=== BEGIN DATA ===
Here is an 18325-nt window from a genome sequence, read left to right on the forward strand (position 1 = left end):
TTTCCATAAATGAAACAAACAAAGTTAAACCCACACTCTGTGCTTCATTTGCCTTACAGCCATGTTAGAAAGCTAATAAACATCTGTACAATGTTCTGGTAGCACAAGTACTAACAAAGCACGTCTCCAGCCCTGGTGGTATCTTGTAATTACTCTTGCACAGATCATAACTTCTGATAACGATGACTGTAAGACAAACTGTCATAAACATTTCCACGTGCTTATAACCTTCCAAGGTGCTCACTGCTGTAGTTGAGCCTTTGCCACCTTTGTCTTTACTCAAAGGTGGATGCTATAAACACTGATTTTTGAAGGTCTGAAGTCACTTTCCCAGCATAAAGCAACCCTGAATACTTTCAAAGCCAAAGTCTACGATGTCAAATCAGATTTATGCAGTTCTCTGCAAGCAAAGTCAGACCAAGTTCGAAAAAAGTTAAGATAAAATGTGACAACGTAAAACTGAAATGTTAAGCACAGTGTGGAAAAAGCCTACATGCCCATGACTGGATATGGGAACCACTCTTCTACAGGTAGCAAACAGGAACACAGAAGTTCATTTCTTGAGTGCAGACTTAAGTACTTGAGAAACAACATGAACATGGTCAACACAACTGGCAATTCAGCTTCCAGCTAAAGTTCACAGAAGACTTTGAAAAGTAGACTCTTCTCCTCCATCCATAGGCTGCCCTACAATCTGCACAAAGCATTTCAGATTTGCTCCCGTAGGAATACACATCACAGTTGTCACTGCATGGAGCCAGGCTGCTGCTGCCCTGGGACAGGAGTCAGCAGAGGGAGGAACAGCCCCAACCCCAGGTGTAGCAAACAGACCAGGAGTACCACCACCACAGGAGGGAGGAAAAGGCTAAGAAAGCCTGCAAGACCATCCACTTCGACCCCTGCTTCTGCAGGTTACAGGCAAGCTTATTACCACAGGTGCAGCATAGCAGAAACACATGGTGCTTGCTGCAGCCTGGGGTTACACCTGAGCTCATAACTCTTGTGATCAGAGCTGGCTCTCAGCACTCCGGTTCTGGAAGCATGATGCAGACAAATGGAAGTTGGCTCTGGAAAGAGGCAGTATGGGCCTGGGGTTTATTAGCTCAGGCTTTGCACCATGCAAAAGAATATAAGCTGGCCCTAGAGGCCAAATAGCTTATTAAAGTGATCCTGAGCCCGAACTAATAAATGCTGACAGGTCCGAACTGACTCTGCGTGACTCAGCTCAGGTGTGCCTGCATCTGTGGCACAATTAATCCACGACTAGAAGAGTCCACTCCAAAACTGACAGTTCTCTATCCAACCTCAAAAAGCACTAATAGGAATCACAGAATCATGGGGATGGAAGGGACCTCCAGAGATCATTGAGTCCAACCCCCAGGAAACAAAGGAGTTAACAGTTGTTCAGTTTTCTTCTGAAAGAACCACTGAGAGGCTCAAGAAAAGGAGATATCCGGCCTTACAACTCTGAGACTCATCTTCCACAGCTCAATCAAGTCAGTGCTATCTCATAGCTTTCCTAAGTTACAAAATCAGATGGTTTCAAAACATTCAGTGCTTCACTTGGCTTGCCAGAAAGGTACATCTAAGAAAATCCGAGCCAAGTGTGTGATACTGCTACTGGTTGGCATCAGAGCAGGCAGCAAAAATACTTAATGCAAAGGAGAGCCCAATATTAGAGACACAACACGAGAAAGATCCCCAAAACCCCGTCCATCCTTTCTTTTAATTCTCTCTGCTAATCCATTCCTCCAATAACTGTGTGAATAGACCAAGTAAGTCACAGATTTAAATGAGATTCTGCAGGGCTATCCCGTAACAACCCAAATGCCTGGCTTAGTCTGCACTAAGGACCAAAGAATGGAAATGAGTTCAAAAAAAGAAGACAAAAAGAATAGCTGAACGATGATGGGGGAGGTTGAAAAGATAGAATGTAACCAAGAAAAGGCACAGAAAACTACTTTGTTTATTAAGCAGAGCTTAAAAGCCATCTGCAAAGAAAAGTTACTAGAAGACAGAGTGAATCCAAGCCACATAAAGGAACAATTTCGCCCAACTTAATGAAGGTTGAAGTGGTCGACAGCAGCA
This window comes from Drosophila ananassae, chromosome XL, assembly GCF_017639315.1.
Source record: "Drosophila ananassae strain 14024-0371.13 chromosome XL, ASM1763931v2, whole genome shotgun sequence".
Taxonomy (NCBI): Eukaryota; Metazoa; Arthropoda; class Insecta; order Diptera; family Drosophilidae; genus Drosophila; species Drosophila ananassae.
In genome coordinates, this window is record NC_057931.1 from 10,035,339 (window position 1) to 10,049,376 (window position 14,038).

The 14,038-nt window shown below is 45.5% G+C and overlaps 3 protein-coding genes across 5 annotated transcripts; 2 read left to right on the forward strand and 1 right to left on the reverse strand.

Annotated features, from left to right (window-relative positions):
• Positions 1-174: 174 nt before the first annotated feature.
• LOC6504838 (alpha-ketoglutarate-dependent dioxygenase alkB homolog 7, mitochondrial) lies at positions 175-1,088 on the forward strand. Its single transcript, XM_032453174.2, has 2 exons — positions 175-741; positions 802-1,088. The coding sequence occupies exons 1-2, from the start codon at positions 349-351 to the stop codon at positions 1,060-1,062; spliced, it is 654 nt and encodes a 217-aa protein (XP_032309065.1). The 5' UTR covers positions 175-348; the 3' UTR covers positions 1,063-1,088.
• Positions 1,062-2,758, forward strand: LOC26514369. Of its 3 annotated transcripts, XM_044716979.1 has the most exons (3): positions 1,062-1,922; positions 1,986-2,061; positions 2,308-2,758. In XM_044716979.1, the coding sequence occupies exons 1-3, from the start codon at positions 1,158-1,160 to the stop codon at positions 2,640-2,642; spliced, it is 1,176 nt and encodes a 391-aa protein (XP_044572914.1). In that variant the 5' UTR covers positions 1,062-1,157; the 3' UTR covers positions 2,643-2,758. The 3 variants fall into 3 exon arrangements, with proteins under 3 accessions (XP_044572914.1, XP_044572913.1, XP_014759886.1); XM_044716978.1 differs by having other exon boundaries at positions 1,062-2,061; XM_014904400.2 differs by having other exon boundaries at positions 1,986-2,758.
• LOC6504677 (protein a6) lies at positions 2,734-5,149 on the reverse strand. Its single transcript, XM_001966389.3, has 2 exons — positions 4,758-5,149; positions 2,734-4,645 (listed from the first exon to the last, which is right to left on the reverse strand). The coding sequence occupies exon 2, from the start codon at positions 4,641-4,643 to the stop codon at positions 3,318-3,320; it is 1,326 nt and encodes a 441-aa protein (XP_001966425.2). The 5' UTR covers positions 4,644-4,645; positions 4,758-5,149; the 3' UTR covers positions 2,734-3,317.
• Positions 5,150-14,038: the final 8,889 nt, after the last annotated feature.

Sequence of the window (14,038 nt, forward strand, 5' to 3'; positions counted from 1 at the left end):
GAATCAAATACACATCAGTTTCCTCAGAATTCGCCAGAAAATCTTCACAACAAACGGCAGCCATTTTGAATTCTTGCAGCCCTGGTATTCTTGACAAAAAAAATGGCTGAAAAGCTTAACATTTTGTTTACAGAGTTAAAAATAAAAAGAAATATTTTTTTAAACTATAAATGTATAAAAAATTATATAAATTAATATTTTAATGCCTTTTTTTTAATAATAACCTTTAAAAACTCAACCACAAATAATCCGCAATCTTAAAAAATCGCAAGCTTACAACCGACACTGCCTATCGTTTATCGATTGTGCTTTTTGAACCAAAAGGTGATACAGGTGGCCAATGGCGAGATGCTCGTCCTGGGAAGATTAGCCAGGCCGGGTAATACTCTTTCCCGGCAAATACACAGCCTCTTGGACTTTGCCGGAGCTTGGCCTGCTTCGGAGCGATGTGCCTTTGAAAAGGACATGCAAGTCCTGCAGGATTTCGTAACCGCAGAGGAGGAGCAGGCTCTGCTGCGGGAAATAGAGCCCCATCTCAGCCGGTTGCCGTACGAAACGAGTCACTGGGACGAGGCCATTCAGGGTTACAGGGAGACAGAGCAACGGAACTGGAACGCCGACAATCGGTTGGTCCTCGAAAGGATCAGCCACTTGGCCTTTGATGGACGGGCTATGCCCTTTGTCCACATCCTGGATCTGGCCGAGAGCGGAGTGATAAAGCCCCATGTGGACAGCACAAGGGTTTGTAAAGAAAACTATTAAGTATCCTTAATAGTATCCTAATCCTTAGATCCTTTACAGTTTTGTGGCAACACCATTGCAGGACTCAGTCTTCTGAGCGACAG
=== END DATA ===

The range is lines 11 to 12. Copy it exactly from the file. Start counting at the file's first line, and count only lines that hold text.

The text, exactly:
• Positions 1,062-2,758, forward strand: LOC26514369. Of its 3 annotated transcripts, XM_044716979.1 has the most exons (3): positions 1,062-1,922; positions 1,986-2,061; positions 2,308-2,758. In XM_044716979.1, the coding sequence occupies exons 1-3, from the start codon at positions 1,158-1,160 to the stop codon at positions 2,640-2,642; spliced, it is 1,176 nt and encodes a 391-aa protein (XP_044572914.1). In that variant the 5' UTR covers positions 1,062-1,157; the 3' UTR covers positions 2,643-2,758. The 3 variants fall into 3 exon arrangements, with proteins under 3 accessions (XP_044572914.1, XP_044572913.1, XP_014759886.1); XM_044716978.1 differs by having other exon boundaries at positions 1,062-2,061; XM_014904400.2 differs by having other exon boundaries at positions 1,986-2,758.
• LOC6504677 (protein a6) lies at positions 2,734-5,149 on the reverse strand. Its single transcript, XM_001966389.3, has 2 exons — positions 4,758-5,149; positions 2,734-4,645 (listed from the first exon to the last, which is right to left on the reverse strand). The coding sequence occupies exon 2, from the start codon at positions 4,641-4,643 to the stop codon at positions 3,318-3,320; it is 1,326 nt and encodes a 441-aa protein (XP_001966425.2). The 5' UTR covers positions 4,644-4,645; positions 4,758-5,149; the 3' UTR covers positions 2,734-3,317.